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Is Your Broadcast Facility Ready for a Power Surge?

Guarding against unpleasant, and destructive, surprises

By the time you read this, the summer season and its associated stormy weather will be behind us. If you were lucky — or well prepared — you likely escaped transmitter or studio plant damage from thunderstorm-induced power surges, also known as line glitches, transients and spikes. However, just because the threat of electrical storms is lessened doesn’t mean you can let your guard down when it comes to protecting broadcast gear from power source damage. With today’s microchips and their associated millions of transistors it doesn’t take much to render gear inoperative or unreliable.

So just what is a power surge anyway?

Short-duration surges or spikes can add a tremendous amount of destructive energy to the normally stable power received from your electrical utility company.

A good working definition comes from Kevin Turner, an AC power specialist with Smiths Power, a company that encompasses such power equipment brands as PDI, ONYX, PolyPhaser, Transtector, LEA, and RO Associates.

“A surge is a short-duration (microsecond), high-frequency event typically ranging from 5 kHz to 100 kHz, but which can even reach the GHz level,” said Turner. “It’s a brief overvoltage spike or disturbance on a power waveform that can damage, degrade or destroy electronic equipment.”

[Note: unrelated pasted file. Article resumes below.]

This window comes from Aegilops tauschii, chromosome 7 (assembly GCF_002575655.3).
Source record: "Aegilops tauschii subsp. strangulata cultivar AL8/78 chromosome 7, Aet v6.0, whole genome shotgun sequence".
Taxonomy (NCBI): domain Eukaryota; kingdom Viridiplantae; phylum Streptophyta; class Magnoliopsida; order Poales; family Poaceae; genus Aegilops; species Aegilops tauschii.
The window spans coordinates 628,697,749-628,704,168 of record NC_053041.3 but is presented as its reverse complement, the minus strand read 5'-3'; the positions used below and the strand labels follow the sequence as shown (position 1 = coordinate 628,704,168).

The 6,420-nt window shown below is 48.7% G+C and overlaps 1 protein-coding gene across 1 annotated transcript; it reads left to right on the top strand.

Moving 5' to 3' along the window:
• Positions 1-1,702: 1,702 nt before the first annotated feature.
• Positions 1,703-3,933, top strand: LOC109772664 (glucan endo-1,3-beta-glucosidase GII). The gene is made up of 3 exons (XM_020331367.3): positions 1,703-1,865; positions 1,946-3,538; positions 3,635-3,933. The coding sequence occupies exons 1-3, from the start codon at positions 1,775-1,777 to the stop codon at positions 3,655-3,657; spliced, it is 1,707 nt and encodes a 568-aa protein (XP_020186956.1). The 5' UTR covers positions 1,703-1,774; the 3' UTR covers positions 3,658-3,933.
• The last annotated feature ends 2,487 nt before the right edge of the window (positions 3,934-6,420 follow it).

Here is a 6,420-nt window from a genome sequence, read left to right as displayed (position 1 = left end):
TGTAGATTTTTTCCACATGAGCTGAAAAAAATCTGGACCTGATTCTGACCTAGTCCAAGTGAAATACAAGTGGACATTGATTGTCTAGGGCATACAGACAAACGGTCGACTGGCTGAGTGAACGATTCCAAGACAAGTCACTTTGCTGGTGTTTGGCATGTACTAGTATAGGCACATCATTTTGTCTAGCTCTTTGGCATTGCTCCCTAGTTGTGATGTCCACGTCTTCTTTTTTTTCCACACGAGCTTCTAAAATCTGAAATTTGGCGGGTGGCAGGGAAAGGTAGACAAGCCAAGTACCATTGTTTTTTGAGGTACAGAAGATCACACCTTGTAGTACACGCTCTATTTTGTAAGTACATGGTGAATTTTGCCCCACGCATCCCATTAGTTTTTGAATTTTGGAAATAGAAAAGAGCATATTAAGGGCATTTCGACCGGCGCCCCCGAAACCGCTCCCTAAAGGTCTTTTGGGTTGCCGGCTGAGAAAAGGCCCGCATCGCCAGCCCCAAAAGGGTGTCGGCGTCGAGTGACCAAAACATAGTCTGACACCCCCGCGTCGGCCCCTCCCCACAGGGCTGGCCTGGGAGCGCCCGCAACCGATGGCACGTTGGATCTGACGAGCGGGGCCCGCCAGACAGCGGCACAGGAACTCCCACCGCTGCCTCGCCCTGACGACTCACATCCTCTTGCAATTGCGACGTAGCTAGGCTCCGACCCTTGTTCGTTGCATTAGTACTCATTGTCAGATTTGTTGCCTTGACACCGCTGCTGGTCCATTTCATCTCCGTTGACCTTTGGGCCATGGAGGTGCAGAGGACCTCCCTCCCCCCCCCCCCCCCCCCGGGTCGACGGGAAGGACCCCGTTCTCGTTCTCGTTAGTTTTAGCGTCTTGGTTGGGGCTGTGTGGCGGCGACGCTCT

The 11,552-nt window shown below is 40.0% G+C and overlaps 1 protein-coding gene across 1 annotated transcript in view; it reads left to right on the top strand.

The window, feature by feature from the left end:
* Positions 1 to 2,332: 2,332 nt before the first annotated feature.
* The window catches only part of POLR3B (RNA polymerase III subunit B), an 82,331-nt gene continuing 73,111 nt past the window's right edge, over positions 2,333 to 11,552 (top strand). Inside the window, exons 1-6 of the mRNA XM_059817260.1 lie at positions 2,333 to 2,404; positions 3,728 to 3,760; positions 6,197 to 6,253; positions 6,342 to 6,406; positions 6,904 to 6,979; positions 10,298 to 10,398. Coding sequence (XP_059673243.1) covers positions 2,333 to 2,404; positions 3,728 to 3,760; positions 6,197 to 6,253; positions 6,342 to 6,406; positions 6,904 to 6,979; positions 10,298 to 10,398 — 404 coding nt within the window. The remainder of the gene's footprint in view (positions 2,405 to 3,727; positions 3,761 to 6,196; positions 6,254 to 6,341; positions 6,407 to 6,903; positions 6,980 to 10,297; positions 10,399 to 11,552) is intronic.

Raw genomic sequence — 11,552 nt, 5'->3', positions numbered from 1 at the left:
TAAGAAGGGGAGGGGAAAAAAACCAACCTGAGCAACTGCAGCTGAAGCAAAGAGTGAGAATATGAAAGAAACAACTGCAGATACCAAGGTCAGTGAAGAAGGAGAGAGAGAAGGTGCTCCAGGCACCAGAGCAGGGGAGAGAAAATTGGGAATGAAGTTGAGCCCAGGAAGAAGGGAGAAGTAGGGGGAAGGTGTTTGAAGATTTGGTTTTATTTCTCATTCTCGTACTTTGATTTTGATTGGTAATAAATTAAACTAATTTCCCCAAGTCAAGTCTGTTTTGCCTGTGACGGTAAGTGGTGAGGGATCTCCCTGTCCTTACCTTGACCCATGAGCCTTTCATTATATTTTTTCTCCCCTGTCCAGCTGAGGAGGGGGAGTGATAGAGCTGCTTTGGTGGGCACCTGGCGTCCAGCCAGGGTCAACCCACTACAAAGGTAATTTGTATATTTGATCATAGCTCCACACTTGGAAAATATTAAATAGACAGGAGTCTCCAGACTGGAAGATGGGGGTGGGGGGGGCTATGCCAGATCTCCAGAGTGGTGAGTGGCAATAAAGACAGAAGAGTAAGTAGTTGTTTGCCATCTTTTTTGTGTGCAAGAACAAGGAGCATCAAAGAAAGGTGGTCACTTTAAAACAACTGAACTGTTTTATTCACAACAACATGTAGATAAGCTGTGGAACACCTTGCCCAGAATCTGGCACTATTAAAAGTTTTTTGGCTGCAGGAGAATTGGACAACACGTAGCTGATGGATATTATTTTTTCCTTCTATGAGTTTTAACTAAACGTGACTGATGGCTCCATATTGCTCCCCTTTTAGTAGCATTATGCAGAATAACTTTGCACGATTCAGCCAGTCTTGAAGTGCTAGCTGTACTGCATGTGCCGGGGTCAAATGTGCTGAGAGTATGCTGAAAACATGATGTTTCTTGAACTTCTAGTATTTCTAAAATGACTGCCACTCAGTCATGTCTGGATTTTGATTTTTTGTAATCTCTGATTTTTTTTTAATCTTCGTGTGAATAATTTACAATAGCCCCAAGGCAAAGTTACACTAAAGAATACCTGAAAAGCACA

On first appearance, it doesn’t seem as if such a short burst of excessive voltage could do appreciable damage. However, as these transients, glitches, surges, spikes—pick your own favorite terminology — can instantaneously rise to thousands of volts, there’s a lot of energy available to turn broadcast gear into “crispy critters” in just the blink of an eye, and the problem seems to have gotten worse over time.

“Surge protection is very critical now,” said Mark Schaefer, director of engineering at WFLA(TV) in Tampa, Fla. “So much of the equipment is computerized these days and it doesn’t like any kind of glitching. Dirty power is the enemy of anything that’s computerized or run with a microprocessor.”